Who? This class is for Upper-Intermediate members. Every day around the world news crews and journalists are always on the lookout for the next big story, some breaking news that they feel is important to report. But are there some aspects of the news which should be played down? Or is all news useful important, no matter how morbid? Where is the line between reporting the facts and sensationalism? In many countries, some media are accused of rubbernecking and making stories more gruesome than they have to be to make sure that their viewers, listeners and readers are entertained as well as informed – is this acceptable? If you want to be able to discuss this difficult topic, then make sure you come to this class.
What? In this class, we’ll start off by looking at some different perspectives about the news and whether people have a right to know all the details of a story or if the media has a duty to downplay certain aspects of the news. Next, we’ll role play a news room discussion and look at some potential news stories, debating which should be allowed into our news bulletins, and how we should put the information across. Finally, we’ll use the news to discuss whether censorship can actually be a useful thing, or if people have the right to know all of the details of every news story. Book Now»
Who? This class is for intermediate members. Do you think that children are easily influenced and need our protection? Or do you think that they shouldn’t be wrapped up in cotton wool – at least not forever. Does violence in the media need to be regulated by an outside agency? Or should it self-regulate? Although the English Collective doesn’t have the answers to this particularly difficult issue, we can teach you the language you need to discuss it.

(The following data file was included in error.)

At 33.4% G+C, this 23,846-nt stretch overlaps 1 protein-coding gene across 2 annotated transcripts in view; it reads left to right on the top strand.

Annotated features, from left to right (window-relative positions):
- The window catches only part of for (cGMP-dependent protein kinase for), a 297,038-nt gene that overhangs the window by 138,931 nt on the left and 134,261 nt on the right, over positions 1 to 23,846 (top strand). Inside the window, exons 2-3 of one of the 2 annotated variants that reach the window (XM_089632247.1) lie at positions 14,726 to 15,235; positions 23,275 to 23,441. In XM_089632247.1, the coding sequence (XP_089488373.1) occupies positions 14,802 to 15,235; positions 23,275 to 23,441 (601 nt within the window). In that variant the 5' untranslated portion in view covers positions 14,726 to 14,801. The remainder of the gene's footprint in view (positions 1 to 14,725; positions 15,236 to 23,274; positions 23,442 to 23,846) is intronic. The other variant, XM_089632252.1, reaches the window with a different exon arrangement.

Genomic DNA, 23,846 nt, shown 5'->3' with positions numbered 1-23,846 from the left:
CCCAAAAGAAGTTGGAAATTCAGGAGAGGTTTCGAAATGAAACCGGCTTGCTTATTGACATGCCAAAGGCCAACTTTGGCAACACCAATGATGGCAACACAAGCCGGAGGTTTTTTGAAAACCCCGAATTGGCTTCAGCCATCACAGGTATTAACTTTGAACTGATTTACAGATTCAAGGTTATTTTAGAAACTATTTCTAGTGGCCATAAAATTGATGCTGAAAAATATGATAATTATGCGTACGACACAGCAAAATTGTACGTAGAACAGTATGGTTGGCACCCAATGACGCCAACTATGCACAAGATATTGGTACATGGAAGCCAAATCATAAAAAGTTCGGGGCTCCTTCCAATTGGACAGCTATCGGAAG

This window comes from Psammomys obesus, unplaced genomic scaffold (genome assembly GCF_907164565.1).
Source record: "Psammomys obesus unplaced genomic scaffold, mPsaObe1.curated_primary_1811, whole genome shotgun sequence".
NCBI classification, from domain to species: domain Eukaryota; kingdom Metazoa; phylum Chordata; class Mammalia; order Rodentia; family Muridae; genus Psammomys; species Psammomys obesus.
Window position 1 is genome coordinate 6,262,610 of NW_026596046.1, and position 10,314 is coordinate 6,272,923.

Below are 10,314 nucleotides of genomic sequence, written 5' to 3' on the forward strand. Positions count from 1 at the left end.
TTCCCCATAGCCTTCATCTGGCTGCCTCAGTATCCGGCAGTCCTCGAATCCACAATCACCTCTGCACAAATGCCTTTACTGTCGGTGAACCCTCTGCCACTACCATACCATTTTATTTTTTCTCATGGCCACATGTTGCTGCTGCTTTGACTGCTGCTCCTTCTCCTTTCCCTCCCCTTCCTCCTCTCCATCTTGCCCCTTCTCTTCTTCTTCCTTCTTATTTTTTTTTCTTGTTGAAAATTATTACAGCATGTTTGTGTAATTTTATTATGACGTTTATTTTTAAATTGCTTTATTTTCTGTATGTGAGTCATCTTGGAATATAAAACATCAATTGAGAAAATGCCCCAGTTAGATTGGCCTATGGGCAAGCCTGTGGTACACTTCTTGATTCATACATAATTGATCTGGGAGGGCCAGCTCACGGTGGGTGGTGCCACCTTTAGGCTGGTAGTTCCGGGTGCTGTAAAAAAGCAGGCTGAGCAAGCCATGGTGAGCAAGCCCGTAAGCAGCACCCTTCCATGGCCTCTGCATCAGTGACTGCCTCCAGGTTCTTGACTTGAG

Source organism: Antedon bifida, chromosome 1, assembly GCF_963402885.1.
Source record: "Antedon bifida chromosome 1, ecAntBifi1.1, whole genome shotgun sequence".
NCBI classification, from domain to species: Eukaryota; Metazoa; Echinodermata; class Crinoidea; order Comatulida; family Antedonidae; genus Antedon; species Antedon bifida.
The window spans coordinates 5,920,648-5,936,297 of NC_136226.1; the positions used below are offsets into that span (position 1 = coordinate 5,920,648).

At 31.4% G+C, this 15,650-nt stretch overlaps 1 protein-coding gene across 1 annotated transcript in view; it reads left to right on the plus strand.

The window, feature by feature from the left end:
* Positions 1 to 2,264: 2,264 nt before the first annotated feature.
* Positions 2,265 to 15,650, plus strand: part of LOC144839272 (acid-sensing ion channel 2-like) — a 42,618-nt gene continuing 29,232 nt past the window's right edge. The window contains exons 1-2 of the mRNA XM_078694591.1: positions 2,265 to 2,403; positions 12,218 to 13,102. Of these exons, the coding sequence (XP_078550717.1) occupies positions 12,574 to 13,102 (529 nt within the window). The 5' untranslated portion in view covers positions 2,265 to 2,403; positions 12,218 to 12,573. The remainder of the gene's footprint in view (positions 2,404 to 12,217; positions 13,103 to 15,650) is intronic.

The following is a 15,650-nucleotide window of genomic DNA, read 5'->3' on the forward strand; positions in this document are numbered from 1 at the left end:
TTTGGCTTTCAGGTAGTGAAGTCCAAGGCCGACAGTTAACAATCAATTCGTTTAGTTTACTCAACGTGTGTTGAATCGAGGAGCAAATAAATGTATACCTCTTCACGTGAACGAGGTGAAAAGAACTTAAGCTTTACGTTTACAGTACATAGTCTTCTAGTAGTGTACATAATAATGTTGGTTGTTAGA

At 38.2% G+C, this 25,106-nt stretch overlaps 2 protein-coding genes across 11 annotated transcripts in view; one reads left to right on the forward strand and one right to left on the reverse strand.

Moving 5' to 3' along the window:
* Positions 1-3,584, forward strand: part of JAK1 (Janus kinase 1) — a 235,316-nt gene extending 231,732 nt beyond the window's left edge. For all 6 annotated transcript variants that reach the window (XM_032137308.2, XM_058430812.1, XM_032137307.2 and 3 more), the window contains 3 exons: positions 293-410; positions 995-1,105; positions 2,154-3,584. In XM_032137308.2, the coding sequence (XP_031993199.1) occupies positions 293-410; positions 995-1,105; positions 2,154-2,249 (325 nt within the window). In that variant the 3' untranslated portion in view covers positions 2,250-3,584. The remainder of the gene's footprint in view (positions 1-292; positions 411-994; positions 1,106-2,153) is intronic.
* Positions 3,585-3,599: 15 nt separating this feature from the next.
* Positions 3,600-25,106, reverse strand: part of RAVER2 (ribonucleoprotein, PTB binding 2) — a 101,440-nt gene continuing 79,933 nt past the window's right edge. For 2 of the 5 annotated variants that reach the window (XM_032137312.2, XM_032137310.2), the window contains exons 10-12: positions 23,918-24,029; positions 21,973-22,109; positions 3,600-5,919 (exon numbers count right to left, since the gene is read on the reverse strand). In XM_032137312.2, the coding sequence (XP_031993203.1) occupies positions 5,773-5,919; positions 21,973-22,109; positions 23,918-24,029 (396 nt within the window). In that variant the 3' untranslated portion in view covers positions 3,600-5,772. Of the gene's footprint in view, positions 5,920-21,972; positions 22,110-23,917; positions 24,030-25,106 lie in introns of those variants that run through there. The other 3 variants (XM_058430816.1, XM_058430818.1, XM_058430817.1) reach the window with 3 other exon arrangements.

What? Are you easily swayed by what you see and read? We’ll look at a few examples of how the media influences people, and who specifically it influences. After this, we’ll hold some discussions on whether or not we need to regulate the media. Finally, we’ll look at some other people who hold sway over our lives and the way that they offer explanations and justifications for what they do. Book Now»
Who?This class is for upper-intermediate members. The media is a central part of our lives. Almost everyday, we all spend time reading a newspaper, watching television, listening to the radio or browsing the internet and, though our media consumption habits might differ, we all rely on the information transmitted by these different mediums in one way or another. This is a class for people who understand the growing importance of media in modern society and would like to speak about across national boundaries.
What? During this class we’ll look at different ways of categorising the media. Is it news or entertainment, for example, and is it old or new, liberal or conservative? We’ll also look at the areas where politics and the media connect, and how different societies view these connections differently. This are areas of hot debate, so we’ll also work on your ability to argue and convince people of you opinion in English during the class. Book Now»